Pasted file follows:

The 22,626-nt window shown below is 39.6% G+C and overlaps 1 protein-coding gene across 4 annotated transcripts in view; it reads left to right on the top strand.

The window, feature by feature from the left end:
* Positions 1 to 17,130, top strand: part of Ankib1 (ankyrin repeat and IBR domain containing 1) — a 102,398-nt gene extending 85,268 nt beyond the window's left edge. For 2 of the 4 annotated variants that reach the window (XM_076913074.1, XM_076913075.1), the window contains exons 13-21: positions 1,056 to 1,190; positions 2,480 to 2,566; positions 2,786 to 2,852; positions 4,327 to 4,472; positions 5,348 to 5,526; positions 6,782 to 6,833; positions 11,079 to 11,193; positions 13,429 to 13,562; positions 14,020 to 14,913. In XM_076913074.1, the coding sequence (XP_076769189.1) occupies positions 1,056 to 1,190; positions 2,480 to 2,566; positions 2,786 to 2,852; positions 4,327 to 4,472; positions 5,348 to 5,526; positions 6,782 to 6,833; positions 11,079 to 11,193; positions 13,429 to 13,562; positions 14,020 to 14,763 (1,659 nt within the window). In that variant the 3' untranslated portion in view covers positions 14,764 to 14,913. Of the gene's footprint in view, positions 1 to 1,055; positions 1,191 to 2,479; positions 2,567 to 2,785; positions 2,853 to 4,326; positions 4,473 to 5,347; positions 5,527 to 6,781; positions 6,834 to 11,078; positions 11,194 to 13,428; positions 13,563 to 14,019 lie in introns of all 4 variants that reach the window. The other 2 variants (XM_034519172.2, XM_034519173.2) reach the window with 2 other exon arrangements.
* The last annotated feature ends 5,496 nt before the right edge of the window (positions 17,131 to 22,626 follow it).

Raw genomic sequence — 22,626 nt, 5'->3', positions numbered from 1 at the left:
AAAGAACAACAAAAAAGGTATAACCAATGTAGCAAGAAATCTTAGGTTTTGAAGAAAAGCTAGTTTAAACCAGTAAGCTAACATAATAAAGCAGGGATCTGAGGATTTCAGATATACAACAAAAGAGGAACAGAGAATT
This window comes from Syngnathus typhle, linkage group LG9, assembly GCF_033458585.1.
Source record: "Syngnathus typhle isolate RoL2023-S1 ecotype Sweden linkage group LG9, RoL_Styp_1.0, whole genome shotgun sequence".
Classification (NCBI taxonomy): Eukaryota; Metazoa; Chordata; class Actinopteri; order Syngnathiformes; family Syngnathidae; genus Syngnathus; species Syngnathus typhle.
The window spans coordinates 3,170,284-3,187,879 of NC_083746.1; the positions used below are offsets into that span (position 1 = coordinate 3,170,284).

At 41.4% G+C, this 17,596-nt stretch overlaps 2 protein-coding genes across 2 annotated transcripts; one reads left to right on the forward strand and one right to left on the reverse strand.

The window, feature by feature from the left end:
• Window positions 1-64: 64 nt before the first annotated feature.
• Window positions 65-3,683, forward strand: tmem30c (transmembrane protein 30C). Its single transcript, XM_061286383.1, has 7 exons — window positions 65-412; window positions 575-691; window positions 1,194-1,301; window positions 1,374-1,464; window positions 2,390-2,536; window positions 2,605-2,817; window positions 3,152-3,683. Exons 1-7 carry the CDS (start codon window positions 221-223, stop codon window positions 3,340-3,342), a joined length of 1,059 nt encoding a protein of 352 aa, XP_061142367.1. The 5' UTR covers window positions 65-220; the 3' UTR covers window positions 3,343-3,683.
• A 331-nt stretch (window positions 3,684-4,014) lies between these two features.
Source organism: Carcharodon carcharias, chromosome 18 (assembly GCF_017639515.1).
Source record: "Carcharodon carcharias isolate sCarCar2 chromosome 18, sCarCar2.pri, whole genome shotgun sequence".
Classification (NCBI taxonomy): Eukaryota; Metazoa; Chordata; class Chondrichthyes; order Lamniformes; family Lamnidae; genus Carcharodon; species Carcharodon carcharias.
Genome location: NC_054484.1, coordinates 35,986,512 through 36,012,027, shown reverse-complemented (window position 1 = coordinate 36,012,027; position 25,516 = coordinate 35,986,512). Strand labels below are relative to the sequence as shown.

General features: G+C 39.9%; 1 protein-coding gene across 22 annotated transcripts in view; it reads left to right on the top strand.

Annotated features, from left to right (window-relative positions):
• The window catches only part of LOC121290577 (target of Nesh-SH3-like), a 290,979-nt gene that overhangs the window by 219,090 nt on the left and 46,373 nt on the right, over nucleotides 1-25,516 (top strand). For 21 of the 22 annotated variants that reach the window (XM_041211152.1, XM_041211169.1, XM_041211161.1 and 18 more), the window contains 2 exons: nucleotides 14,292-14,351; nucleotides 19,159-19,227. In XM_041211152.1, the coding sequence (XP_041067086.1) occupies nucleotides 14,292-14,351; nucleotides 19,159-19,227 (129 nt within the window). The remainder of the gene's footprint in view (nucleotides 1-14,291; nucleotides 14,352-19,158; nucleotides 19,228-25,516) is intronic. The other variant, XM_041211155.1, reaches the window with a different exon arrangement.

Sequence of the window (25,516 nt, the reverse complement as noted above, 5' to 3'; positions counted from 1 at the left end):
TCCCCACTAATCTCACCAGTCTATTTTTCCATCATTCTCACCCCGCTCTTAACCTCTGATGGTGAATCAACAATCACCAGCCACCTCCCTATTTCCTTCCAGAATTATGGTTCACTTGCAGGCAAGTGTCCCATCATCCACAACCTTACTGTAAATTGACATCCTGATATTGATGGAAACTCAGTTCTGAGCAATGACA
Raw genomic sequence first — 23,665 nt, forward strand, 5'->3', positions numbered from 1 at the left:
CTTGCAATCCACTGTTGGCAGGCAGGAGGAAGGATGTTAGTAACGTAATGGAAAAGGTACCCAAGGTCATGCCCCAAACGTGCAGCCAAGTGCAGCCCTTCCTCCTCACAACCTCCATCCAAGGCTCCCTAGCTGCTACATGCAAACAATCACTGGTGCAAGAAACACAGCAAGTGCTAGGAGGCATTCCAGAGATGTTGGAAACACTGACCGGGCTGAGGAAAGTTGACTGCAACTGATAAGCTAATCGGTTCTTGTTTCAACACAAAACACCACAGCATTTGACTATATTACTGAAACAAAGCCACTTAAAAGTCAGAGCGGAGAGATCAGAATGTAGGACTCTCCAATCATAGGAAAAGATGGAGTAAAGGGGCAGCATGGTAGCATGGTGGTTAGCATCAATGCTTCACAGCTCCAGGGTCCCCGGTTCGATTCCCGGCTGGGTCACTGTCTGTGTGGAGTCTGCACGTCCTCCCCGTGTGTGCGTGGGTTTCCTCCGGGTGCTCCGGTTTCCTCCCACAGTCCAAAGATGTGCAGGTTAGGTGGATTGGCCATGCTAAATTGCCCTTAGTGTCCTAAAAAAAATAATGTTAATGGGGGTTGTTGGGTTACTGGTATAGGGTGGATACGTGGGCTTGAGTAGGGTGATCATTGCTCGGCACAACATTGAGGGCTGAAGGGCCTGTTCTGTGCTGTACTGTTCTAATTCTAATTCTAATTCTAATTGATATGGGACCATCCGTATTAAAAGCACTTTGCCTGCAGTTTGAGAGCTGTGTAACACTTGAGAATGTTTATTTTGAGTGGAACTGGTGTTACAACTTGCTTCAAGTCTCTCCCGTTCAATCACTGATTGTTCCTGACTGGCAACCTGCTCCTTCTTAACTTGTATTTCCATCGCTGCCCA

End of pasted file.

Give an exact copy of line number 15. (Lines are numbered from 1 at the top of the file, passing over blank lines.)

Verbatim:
• A 331-nt stretch (window positions 3,684-4,014) lies between these two features.